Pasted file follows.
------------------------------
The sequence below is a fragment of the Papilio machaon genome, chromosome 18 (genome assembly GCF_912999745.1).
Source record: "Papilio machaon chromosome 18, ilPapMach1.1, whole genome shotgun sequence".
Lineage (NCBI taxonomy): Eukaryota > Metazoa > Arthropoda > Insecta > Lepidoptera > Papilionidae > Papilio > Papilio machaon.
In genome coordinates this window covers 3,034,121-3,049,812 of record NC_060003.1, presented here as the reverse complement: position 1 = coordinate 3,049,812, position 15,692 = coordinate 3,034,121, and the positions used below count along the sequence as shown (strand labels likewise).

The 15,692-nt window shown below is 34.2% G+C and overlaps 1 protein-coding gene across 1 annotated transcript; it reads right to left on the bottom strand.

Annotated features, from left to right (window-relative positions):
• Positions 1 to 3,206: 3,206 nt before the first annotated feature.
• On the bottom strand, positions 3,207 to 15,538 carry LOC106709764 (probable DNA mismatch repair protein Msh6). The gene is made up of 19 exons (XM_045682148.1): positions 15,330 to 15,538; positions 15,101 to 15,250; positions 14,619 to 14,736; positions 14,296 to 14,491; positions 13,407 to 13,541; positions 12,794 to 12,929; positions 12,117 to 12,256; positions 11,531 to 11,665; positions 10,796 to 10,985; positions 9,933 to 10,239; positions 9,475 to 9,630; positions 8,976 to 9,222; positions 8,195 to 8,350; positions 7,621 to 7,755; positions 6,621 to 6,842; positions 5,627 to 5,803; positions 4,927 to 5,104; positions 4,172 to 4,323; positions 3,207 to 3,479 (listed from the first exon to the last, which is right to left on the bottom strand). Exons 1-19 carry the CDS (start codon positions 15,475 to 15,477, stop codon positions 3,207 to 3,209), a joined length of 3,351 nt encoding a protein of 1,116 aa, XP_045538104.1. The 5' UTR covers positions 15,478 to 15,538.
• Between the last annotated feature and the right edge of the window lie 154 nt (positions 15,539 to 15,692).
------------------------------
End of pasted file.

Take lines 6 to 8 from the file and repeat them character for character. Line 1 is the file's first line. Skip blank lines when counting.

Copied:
Annotated features, from left to right (window-relative positions):
• Positions 1 to 3,206: 3,206 nt before the first annotated feature.
• On the bottom strand, positions 3,207 to 15,538 carry LOC106709764 (probable DNA mismatch repair protein Msh6). The gene is made up of 19 exons (XM_045682148.1): positions 15,330 to 15,538; positions 15,101 to 15,250; positions 14,619 to 14,736; positions 14,296 to 14,491; positions 13,407 to 13,541; positions 12,794 to 12,929; positions 12,117 to 12,256; positions 11,531 to 11,665; positions 10,796 to 10,985; positions 9,933 to 10,239; positions 9,475 to 9,630; positions 8,976 to 9,222; positions 8,195 to 8,350; positions 7,621 to 7,755; positions 6,621 to 6,842; positions 5,627 to 5,803; positions 4,927 to 5,104; positions 4,172 to 4,323; positions 3,207 to 3,479 (listed from the first exon to the last, which is right to left on the bottom strand). Exons 1-19 carry the CDS (start codon positions 15,475 to 15,477, stop codon positions 3,207 to 3,209), a joined length of 3,351 nt encoding a protein of 1,116 aa, XP_045538104.1. The 5' UTR covers positions 15,478 to 15,538.